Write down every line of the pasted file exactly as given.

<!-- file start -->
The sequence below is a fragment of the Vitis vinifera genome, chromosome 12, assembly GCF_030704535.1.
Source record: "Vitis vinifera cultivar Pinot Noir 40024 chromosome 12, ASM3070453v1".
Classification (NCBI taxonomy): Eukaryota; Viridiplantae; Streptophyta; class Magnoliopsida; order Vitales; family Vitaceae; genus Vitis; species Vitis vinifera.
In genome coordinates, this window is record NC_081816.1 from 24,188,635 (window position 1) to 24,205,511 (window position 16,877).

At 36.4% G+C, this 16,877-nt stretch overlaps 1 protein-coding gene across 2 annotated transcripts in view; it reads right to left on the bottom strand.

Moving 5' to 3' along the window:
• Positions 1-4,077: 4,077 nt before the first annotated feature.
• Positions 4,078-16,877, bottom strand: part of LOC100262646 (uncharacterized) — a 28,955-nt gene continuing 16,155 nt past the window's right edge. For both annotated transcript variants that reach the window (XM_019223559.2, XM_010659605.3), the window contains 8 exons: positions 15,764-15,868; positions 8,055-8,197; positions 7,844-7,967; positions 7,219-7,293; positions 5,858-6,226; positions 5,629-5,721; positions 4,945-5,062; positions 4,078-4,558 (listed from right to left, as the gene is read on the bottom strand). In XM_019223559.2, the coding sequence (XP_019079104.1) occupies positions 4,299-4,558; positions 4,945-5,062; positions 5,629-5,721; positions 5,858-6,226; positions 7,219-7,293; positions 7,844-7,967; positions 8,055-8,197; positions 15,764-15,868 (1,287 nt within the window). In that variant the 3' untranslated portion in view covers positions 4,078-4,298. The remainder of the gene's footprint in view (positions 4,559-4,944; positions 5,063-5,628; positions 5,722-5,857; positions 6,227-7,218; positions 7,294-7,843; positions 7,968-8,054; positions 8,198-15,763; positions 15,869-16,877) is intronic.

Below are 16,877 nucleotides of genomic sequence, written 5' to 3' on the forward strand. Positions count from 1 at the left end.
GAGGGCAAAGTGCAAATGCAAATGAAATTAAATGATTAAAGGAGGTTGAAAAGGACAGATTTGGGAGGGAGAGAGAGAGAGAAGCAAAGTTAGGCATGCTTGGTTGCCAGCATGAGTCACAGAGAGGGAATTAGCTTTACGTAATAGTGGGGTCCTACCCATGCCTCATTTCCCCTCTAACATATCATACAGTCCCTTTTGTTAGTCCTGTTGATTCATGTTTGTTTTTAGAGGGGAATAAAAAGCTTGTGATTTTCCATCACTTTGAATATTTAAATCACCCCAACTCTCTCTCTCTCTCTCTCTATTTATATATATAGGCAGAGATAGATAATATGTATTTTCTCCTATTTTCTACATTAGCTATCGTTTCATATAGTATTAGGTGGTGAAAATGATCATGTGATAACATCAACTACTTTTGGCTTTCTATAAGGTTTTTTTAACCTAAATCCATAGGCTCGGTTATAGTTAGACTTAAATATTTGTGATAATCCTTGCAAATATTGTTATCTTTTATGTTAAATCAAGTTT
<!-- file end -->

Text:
The sequence below is a fragment of the Vitis vinifera genome, chromosome 12, assembly GCF_030704535.1.
Source record: "Vitis vinifera cultivar Pinot Noir 40024 chromosome 12, ASM3070453v1".
Classification (NCBI taxonomy): Eukaryota; Viridiplantae; Streptophyta; class Magnoliopsida; order Vitales; family Vitaceae; genus Vitis; species Vitis vinifera.
In genome coordinates, this window is record NC_081816.1 from 24,188,635 (window position 1) to 24,205,511 (window position 16,877).

At 36.4% G+C, this 16,877-nt stretch overlaps 1 protein-coding gene across 2 annotated transcripts in view; it reads right to left on the bottom strand.

Moving 5' to 3' along the window:
• Positions 1-4,077: 4,077 nt before the first annotated feature.
• Positions 4,078-16,877, bottom strand: part of LOC100262646 (uncharacterized) — a 28,955-nt gene continuing 16,155 nt past the window's right edge. For both annotated transcript variants that reach the window (XM_019223559.2, XM_010659605.3), the window contains 8 exons: positions 15,764-15,868; positions 8,055-8,197; positions 7,844-7,967; positions 7,219-7,293; positions 5,858-6,226; positions 5,629-5,721; positions 4,945-5,062; positions 4,078-4,558 (listed from right to left, as the gene is read on the bottom strand). In XM_019223559.2, the coding sequence (XP_019079104.1) occupies positions 4,299-4,558; positions 4,945-5,062; positions 5,629-5,721; positions 5,858-6,226; positions 7,219-7,293; positions 7,844-7,967; positions 8,055-8,197; positions 15,764-15,868 (1,287 nt within the window). In that variant the 3' untranslated portion in view covers positions 4,078-4,298. The remainder of the gene's footprint in view (positions 4,559-4,944; positions 5,063-5,628; positions 5,722-5,857; positions 6,227-7,218; positions 7,294-7,843; positions 7,968-8,054; positions 8,198-15,763; positions 15,869-16,877) is intronic.

Below are 16,877 nucleotides of genomic sequence, written 5' to 3' on the forward strand. Positions count from 1 at the left end.
GAGGGCAAAGTGCAAATGCAAATGAAATTAAATGATTAAAGGAGGTTGAAAAGGACAGATTTGGGAGGGAGAGAGAGAGAGAAGCAAAGTTAGGCATGCTTGGTTGCCAGCATGAGTCACAGAGAGGGAATTAGCTTTACGTAATAGTGGGGTCCTACCCATGCCTCATTTCCCCTCTAACATATCATACAGTCCCTTTTGTTAGTCCTGTTGATTCATGTTTGTTTTTAGAGGGGAATAAAAAGCTTGTGATTTTCCATCACTTTGAATATTTAAATCACCCCAACTCTCTCTCTCTCTCTCTCTATTTATATATATAGGCAGAGATAGATAATATGTATTTTCTCCTATTTTCTACATTAGCTATCGTTTCATATAGTATTAGGTGGTGAAAATGATCATGTGATAACATCAACTACTTTTGGCTTTCTATAAGGTTTTTTTAACCTAAATCCATAGGCTCGGTTATAGTTAGACTTAAATATTTGTGATAATCCTTGCAAATATTGTTATCTTTTATGTTAAATCAAGTTT